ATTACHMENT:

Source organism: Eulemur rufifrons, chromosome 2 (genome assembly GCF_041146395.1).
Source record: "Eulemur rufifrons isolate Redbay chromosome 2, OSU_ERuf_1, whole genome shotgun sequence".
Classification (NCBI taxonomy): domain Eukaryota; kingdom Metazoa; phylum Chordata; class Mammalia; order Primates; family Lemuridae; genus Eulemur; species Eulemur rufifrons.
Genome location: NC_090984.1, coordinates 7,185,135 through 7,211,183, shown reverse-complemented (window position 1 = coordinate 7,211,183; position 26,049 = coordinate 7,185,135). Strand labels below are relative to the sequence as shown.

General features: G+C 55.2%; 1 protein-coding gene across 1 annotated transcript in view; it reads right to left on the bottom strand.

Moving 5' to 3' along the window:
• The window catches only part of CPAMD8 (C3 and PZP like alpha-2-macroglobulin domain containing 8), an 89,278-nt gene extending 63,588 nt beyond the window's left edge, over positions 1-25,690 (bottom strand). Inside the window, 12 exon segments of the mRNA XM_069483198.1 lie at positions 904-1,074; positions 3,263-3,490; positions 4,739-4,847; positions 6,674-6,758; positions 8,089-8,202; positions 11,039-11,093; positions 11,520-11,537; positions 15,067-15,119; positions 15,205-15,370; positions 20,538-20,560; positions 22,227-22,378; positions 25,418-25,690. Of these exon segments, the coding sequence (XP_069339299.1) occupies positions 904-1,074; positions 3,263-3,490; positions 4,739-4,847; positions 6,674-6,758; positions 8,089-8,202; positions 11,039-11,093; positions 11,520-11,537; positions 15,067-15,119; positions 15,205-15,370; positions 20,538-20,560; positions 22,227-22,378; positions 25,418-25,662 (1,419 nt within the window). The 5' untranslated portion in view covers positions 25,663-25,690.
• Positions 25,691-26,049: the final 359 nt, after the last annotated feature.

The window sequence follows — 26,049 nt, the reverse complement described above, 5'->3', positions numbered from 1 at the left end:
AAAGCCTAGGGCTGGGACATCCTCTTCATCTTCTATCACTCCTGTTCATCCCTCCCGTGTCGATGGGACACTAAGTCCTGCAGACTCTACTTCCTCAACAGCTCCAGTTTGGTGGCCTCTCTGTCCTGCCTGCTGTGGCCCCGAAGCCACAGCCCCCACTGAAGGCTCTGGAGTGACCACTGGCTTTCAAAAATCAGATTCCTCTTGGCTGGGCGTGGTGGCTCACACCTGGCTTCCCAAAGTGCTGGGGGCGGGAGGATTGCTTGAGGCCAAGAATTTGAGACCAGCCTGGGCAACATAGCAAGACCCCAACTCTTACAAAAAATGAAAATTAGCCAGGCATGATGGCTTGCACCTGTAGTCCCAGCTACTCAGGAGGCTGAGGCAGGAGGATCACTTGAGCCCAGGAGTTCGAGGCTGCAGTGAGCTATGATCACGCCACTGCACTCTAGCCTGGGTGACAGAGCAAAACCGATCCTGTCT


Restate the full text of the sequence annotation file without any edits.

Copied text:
Source organism: Eulemur rufifrons, chromosome 2 (genome assembly GCF_041146395.1).
Source record: "Eulemur rufifrons isolate Redbay chromosome 2, OSU_ERuf_1, whole genome shotgun sequence".
Classification (NCBI taxonomy): domain Eukaryota; kingdom Metazoa; phylum Chordata; class Mammalia; order Primates; family Lemuridae; genus Eulemur; species Eulemur rufifrons.
Genome location: NC_090984.1, coordinates 7,185,135 through 7,211,183, shown reverse-complemented (window position 1 = coordinate 7,211,183; position 26,049 = coordinate 7,185,135). Strand labels below are relative to the sequence as shown.

General features: G+C 55.2%; 1 protein-coding gene across 1 annotated transcript in view; it reads right to left on the bottom strand.

Moving 5' to 3' along the window:
• The window catches only part of CPAMD8 (C3 and PZP like alpha-2-macroglobulin domain containing 8), an 89,278-nt gene extending 63,588 nt beyond the window's left edge, over positions 1-25,690 (bottom strand). Inside the window, 12 exon segments of the mRNA XM_069483198.1 lie at positions 904-1,074; positions 3,263-3,490; positions 4,739-4,847; positions 6,674-6,758; positions 8,089-8,202; positions 11,039-11,093; positions 11,520-11,537; positions 15,067-15,119; positions 15,205-15,370; positions 20,538-20,560; positions 22,227-22,378; positions 25,418-25,690. Of these exon segments, the coding sequence (XP_069339299.1) occupies positions 904-1,074; positions 3,263-3,490; positions 4,739-4,847; positions 6,674-6,758; positions 8,089-8,202; positions 11,039-11,093; positions 11,520-11,537; positions 15,067-15,119; positions 15,205-15,370; positions 20,538-20,560; positions 22,227-22,378; positions 25,418-25,662 (1,419 nt within the window). The 5' untranslated portion in view covers positions 25,663-25,690.
• Positions 25,691-26,049: the final 359 nt, after the last annotated feature.

The window sequence follows — 26,049 nt, the reverse complement described above, 5'->3', positions numbered from 1 at the left end:
AAAGCCTAGGGCTGGGACATCCTCTTCATCTTCTATCACTCCTGTTCATCCCTCCCGTGTCGATGGGACACTAAGTCCTGCAGACTCTACTTCCTCAACAGCTCCAGTTTGGTGGCCTCTCTGTCCTGCCTGCTGTGGCCCCGAAGCCACAGCCCCCACTGAAGGCTCTGGAGTGACCACTGGCTTTCAAAAATCAGATTCCTCTTGGCTGGGCGTGGTGGCTCACACCTGGCTTCCCAAAGTGCTGGGGGCGGGAGGATTGCTTGAGGCCAAGAATTTGAGACCAGCCTGGGCAACATAGCAAGACCCCAACTCTTACAAAAAATGAAAATTAGCCAGGCATGATGGCTTGCACCTGTAGTCCCAGCTACTCAGGAGGCTGAGGCAGGAGGATCACTTGAGCCCAGGAGTTCGAGGCTGCAGTGAGCTATGATCACGCCACTGCACTCTAGCCTGGGTGACAGAGCAAAACCGATCCTGTCT